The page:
Wisconsin’s football depth chart got redrawn at two key positions in fall camp, and coach Paul Chryst was more than happy to reach for the eraser.
The emergence of true freshman Jonathan Taylor from the fifth tailback to co-starter and the rise of redshirt freshman Isaiahh Loudermilk — son of former Creighton basketball player Carteze Loudermilk — to No. 2 defensive end added jolts of athleticism and competition to areas already considered strong.
Taylor, who didn’t arrive on campus from Salem, New Jersey, until June 17, looked like a redshirt candidate early in camp.
Sophomore Bradrick Shaw, junior Pitt transfer Chris James, junior Taiwan Deal and Pitt graduate transfer Rachid Ibrahim have combined for 440 collegiate carries. But when Deal reinjured an ankle and Ibrahim started slowly after missing two seasons to a torn Achilles tendon, Taylor got a look.
He left his teammates rubbing their eyes.
“Some of the stuff was just crazy that he was doing,” quarterback Alex Hornibrook told the Wisconsin State Journal. “There were three different instances where we were scrimmaging, and I had to ask if we were playing live or it was ‘thud’ because he wasn’t getting tackled. Every time it was live, he just wouldn’t go to the ground.”
Taylor’s transcript says “true freshman,” but his body type says otherwise.
“He doesn’t look like a freshman,” defensive back D’Cota Dixon said. “I think he’s about 220, and he’s moving.”
The emergence of Taylor, listed at 5-foot-11 and 214 pounds, shouldn’t be a total shock.
The one-time Rutgers commit averaged 234.6 yards a game as a senior. His 2,815 yards and 35 touchdowns broke the New Jersey state rushing record set by Corey Clement, who was a two-year starter at Wisconsin and cracked the lineup as a true freshman.
“We were certainly excited when Jonathan came here,” Chryst said. “His role progressed through camp. The first young-guys scrimmage he did some good things, and then he earned the right to get some more reps with the 1s and 2s.”
During a closed scrimmage the day the BTN crew was in Madison, Taylor showed off his 4.42-second speed in the 40-yard dash and 10.49 time in the 100 meters. He ripped off a 70-yard touchdown against the first defense and turned a swing pass into a long touchdown against a mix of starters and reserves.
As for the 6-7, 306-pound Loudermilk, his emergence took more time.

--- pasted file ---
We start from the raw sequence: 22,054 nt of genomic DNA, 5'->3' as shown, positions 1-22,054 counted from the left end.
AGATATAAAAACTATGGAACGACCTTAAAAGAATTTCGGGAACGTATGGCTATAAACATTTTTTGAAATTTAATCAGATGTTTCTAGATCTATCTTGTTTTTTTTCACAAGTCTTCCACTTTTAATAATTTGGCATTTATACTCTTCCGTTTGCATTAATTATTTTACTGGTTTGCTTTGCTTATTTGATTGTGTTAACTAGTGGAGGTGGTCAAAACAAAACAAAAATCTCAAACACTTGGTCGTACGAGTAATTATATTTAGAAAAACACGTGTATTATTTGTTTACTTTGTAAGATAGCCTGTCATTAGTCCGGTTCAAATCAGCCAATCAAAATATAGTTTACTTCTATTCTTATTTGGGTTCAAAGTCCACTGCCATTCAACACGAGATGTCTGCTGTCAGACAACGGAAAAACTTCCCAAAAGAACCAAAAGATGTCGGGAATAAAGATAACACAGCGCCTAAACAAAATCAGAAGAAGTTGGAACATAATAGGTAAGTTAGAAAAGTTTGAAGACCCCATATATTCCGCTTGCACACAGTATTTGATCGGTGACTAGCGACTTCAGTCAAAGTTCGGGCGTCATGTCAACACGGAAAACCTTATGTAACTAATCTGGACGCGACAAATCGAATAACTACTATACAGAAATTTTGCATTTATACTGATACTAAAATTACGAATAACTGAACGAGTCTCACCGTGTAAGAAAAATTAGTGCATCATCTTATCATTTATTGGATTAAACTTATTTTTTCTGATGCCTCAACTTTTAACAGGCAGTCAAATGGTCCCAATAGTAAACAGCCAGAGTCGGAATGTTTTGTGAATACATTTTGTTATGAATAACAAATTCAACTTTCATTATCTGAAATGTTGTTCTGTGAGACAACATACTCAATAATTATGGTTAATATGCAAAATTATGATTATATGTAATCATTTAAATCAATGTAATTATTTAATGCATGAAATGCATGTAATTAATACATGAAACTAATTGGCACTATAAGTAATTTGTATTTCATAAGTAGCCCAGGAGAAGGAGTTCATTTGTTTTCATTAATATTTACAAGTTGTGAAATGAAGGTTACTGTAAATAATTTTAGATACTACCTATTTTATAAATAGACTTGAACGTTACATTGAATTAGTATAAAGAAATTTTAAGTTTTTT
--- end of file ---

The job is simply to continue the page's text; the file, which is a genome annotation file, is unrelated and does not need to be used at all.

He played eight-man football at a school near Wichita, Kansas. Loudermilk told The World-Herald in an interview that he expected to play college basketball until he grew from 215 pounds early in his sophomore year of high school to 280 as a junior.
“So football became my thing,” he said.
Loudermilk moved with his mother and siblings when he was in second grade to Howard, Kansas (population 687). He grew up following the Big 12 and officially visited Kansas, Kansas State and Oklahoma State. He had 13 power conference offers, including Oregon, Missouri, Arkansas and Texas Tech.
“But after I came to Wisconsin on a visit,” he said, “I realized the Big Ten was really the right place for me.”
Badgers receivers coach Ted Gilmore, a former Nebraska aide and a Wichita native, handled the recruiting.
“Coach Gilmore was a huge factor,” Loudermilk said. “He got real close to my family, which was huge for me. My mom really loved the guy.”
After spending his first fall with the Badgers on scout team, Loudermilk caught the coaching staff’s attention in spring drills.
“I just wanted to learn the playbook in the spring because I was on scout team last year running other teams’ plays,” Loudermilk said. “The more I learned, I started making some plays and things started to fall into place for me.”
Now, Loudermilk is expected to regularly rotate at defensive end with seniors Alec James, Conor Sheehy and Chikwe Obasih.
Iowa’s Bazata ready
Finally, there is some good injury news for Iowa defensive tackle Nathan Bazata, who has been hobbled since last October with an ankle injury.
“It really cleared up in the month of July,” Hawkeye coach Kirk Ferentz said Tuesday, “and he’s been great in camp.”